I photographed Richard Dawkins tonight. In the sold-out Bader theatre in Toronto, where he introduced his new book to an enthusiastic crowd:


Usually, theatre lighting is quite simple – if you get to sit in the right place. Since my son Daniel and I sat in the very front row, today was no exception. The background is dark but the subject is lit brightly:


I did not need more than 400 ISO, which gave me 1/100 sec at f/2.8. In manual exposure mode, of course.

“No flash“, the slightly inept people from the publishing house (who did not believe I had talked to their colleague on the phone earlier – Simon and Schuster Canada, you lost out on some free shots!), said time and time again. (The Dawkins web people aren’t very responsive either: four attempts to contact them. to multiple email addresses, offering free coverage – and zero responses: instead, I helped their own shooter, who was an ’emerging pro’ and asked for some advice).

No problem!

The only problem was focus. My 50mm f/1.4 lens front focused on the 1Ds MkIII by at least 6 inches, which is disastrous. I had to adjust it to a setting of “+17” (out of a possible 20!) in the ten or so minutes before prof Dawkins arrived. The 35mm f/1.4 and 24-70mm lens would not properly focus at all in this light (they were consistently way off), so while I switched many times, I kept coming back to the 50mm lens with +17 adjustment.

One day Canon will make a camera that focuses well. Perhaps. I am not holding my breath.


Anyway, I got some nice shots. Photojournalism is never easy, but sitting about 10 ft away from Richard Dawkins makes up for a lot.


(A few more shots here)

Nifty Fifty

One lens that should be in everyone’s kit bag, however cheap your camera or however little you want to spend on equipment, is the 50mm lens. A lens they used to call the “nifty fifty”. I have mentioned this lens before.

Many manufacturers have a cheap 50mm lens – Canon and Nikon both have a 50mm f/1.8 version that costs less than $200. This Canon one costs only about $130:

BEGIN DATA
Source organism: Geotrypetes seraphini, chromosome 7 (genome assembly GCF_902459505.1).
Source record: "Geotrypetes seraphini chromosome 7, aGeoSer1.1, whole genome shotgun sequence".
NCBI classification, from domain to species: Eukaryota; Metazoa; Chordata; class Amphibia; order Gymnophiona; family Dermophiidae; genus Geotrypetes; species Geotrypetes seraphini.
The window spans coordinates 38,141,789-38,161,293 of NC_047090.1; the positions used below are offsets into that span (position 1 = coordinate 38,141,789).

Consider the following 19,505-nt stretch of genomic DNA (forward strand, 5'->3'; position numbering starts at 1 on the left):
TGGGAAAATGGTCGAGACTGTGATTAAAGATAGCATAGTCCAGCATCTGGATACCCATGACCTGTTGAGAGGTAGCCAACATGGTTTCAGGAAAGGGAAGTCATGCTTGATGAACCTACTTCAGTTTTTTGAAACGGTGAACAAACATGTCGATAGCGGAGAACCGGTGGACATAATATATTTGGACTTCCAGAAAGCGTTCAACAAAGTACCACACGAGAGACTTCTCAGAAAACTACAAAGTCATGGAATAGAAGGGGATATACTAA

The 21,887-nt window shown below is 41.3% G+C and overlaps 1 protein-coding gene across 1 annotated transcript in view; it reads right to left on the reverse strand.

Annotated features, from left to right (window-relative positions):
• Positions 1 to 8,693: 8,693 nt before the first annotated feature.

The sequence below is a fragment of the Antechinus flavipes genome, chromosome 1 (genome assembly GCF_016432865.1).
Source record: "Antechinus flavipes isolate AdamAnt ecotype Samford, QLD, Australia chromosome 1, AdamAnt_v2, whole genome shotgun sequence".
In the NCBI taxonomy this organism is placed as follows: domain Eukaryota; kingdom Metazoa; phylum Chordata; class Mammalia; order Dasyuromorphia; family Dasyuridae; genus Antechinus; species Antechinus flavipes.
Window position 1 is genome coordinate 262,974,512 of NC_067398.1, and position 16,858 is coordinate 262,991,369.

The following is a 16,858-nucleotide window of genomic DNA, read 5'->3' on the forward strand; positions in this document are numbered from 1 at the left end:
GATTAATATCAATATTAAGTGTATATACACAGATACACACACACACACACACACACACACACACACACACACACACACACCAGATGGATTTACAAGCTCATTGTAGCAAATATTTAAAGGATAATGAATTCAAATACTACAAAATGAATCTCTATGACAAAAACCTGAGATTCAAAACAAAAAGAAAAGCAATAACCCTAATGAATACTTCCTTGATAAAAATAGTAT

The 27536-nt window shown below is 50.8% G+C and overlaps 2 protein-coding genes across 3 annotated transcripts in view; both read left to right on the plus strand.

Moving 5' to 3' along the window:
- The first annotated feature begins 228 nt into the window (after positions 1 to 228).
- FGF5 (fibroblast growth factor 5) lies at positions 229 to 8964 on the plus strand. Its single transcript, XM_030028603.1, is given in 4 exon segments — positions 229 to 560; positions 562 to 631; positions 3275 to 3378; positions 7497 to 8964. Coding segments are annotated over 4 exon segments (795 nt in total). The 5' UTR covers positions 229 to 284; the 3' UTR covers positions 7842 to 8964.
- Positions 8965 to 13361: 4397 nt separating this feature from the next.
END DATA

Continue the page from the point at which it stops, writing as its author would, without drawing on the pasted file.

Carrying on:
So it can’t be any good, then?

Wrong. It is very good. On film cameras this used to be called a “standard lens”. Now, on crop factor cameras,  this lens has come into a new life as a portrait lens – on a Canon Rebel, for instance, with a 1.6 crop factor, this is like an 80mm lens. Great for “headshots” portraits.

And the nifty fifty is a fast lens – “fast” being somewhat of a misnomer that just means “has a low f/number”, so it allows lot of light in, and allows for selective depth of field (only part of your picture is sharp).

Which in turn allows you to take pictures like this, using only available window light:

Ivka, 50mm, f/2.0, 200 ISO

Notice that at f/2.0 you get very selective focus. This is not bad – it can be used for effect.

Make sure, however, that if you do this you focus carefully, using one focus point, on the closest eye. Looking at the picture above in detail:


If you like that look, and have a window, go get yourself a 50mm lens today.

Black and white…

..is underrated, I think; especially for portraits. Or else why don’t we do it more?

A good black and white photo can full of character; moody, even. Especially in portraits, where the absence of colour means the absence of distraction, and the ability to concentrate on the essence of the person.


35mm f/1.4, 1/30th sec, available light

For a good B&W picture, you need to realize that the background and the subject need to contrast, and that where we see clear colour contrast, in a B&W picture we may see none.

B&W works especially well where colour distracts. It can work where the subject either has blacks and whites, or is high-key or low-key. A good B&W picture can be a study in shades of grey.


35mm on 1.3 crop camera, f/8, 1/200th sec, strobe in umbrella.

When I shoot black and white, I do the following.

  • I shoot in RAW. This is essential.
  • I always set the camera to “Black and white” also. Even though this has no effect on the RAW images, it gives me a preview of roughly what the image will look like.
  • I ensure I do not overexpose the whites, but I do “expose to the right”. I.e. until the histogram almost hits the right edge.
  • Then I finish the image in Lightroom. In the DEVELOP module, I use the GRAYSCALE adjustment in the HSL/COLOR/GRAYSCALE tool. This gives me the easy ability to change different colours’ brightness.

This last step in particular has made B&W a practical endeavour once again for a busy guy like me. You know what they say: “no rest for the wicked”. And if I were, oh, 35 years younger I would add a “LOL” at the end of that.

Finally: B&W does not have to be moody – or rather, the mood does not have to be serious. Here’s my friend Keith, and his happiness and intelligence, big parts of his personality, really shine though here:


50mm f/1.4, 1/1000th sec, available light

Go ahead, give it a go. Have fun shooting B&W. And because you are shooting RAW, you can always go back to colour at the touch of a button.

A very hard softbox.

Try this next time you want a person lit by a softbox and you have no softbox:

Use a computer monitor.

Display a white background (e.g. open a word document) and hey presto: a big and efficient softbox. And if you use a fast lens (e.g. a 50mm f/1.8), it’s plenty bright as well.

And you can even use it as part of the picture:


Tell me that’s not cool: photographers improvise.